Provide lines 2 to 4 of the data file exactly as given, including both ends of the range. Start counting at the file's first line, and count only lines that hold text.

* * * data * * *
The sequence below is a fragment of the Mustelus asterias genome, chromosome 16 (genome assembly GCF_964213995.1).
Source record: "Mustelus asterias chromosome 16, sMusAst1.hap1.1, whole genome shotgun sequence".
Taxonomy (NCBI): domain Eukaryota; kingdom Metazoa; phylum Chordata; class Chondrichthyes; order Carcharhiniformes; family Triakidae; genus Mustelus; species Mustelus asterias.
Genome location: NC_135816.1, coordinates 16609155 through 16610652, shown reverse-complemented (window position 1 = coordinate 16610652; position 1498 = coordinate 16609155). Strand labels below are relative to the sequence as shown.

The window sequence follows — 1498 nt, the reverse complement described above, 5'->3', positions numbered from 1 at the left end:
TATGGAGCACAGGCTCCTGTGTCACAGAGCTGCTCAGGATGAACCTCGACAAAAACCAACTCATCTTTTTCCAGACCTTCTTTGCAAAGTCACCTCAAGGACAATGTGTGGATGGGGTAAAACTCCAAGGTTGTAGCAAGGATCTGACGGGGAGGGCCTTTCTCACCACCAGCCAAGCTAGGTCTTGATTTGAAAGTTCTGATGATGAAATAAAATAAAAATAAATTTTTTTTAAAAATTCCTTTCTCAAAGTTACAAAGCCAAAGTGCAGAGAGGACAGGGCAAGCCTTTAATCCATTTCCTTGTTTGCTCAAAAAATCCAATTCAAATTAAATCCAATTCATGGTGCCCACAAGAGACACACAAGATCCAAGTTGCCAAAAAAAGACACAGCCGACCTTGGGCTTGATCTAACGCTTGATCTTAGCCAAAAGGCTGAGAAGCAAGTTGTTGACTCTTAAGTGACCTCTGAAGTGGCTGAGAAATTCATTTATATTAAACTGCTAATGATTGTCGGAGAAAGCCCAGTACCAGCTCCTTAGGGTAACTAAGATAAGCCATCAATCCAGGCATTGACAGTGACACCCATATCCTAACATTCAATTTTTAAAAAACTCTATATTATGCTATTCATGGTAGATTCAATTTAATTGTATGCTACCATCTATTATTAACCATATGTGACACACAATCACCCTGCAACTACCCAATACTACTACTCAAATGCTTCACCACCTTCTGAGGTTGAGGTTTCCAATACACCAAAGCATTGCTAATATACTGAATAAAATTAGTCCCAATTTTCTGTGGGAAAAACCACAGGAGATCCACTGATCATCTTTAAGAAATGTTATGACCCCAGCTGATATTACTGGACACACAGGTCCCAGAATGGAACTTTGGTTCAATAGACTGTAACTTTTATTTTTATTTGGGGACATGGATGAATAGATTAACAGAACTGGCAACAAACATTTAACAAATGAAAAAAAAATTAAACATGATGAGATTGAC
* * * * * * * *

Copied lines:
Source record: "Mustelus asterias chromosome 16, sMusAst1.hap1.1, whole genome shotgun sequence".
Taxonomy (NCBI): domain Eukaryota; kingdom Metazoa; phylum Chordata; class Chondrichthyes; order Carcharhiniformes; family Triakidae; genus Mustelus; species Mustelus asterias.
Genome location: NC_135816.1, coordinates 16609155 through 16610652, shown reverse-complemented (window position 1 = coordinate 16610652; position 1498 = coordinate 16609155). Strand labels below are relative to the sequence as shown.